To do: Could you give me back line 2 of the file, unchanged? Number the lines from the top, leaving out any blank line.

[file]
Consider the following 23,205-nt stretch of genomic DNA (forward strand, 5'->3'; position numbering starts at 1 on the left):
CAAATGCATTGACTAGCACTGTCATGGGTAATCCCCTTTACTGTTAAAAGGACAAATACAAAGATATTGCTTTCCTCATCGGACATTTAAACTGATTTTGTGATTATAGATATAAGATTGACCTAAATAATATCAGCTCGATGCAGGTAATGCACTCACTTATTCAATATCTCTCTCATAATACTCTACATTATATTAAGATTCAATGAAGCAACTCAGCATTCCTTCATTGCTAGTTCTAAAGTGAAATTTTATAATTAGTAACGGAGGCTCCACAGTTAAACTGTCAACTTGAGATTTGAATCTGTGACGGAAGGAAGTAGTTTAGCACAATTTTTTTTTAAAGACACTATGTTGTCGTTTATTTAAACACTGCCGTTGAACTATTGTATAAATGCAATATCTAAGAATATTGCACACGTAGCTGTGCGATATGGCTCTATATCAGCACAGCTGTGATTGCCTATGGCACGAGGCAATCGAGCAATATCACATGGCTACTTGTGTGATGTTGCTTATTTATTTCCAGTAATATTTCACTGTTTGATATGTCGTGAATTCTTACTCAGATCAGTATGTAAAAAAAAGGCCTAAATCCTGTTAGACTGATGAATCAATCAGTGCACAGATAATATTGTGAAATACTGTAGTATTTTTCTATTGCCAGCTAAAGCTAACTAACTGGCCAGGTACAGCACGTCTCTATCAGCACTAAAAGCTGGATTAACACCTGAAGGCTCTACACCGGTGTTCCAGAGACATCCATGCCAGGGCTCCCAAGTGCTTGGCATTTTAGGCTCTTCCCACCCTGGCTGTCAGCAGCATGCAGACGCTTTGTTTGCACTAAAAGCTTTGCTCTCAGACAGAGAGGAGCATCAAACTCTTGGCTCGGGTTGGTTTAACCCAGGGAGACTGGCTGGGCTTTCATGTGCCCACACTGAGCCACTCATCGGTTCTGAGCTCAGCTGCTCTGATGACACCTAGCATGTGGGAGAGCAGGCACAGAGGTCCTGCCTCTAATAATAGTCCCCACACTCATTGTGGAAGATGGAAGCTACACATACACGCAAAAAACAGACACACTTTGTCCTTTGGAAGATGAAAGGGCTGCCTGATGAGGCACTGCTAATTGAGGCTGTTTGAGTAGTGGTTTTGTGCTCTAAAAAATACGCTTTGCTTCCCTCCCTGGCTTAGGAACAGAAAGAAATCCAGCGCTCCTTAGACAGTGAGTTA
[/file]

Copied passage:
CAAATGCATTGACTAGCACTGTCATGGGTAATCCCCTTTACTGTTAAAAGGACAAATACAAAGATATTGCTTTCCTCATCGGACATTTAAACTGATTTTGTGATTATAGATATAAGATTGACCTAAATAATATCAGCTCGATGCAGGTAATGCACTCACTTATTCAATATCTCTCTCATAATACTCTACATTATATTAAGATTCAATGAAGCAACTCAGCATTCCTTCATTGCTAGTTCTAAAGTGAAATTTTATAATTAGTAACGGAGGCTCCACAGTTAAACTGTCAACTTGAGATTTGAATCTGTGACGGAAGGAAGTAGTTTAGCACAATTTTTTTTTAAAGACACTATGTTGTCGTTTATTTAAACACTGCCGTTGAACTATTGTATAAATGCAATATCTAAGAATATTGCACACGTAGCTGTGCGATATGGCTCTATATCAGCACAGCTGTGATTGCCTATGGCACGAGGCAATCGAGCAATATCACATGGCTACTTGTGTGATGTTGCTTATTTATTTCCAGTAATATTTCACTGTTTGATATGTCGTGAATTCTTACTCAGATCAGTATGTAAAAAAAAGGCCTAAATCCTGTTAGACTGATGAATCAATCAGTGCACAGATAATATTGTGAAATACTGTAGTATTTTTCTATTGCCAGCTAAAGCTAACTAACTGGCCAGGTACAGCACGTCTCTATCAGCACTAAAAGCTGGATTAACACCTGAAGGCTCTACACCGGTGTTCCAGAGACATCCATGCCAGGGCTCCCAAGTGCTTGGCATTTTAGGCTCTTCCCACCCTGGCTGTCAGCAGCATGCAGACGCTTTGTTTGCACTAAAAGCTTTGCTCTCAGACAGAGAGGAGCATCAAACTCTTGGCTCGGGTTGGTTTAACCCAGGGAGACTGGCTGGGCTTTCATGTGCCCACACTGAGCCACTCATCGGTTCTGAGCTCAGCTGCTCTGATGACACCTAGCATGTGGGAGAGCAGGCACAGAGGTCCTGCCTCTAATAATAGTCCCCACACTCATTGTGGAAGATGGAAGCTACACATACACGCAAAAAACAGACACACTTTGTCCTTTGGAAGATGAAAGGGCTGCCTGATGAGGCACTGCTAATTGAGGCTGTTTGAGTAGTGGTTTTGTGCTCTAAAAAATACGCTTTGCTTCCCTCCCTGGCTTAGGAACAGAAAGAAATCCAGCGCTCCTTAGACAGTGAGTTA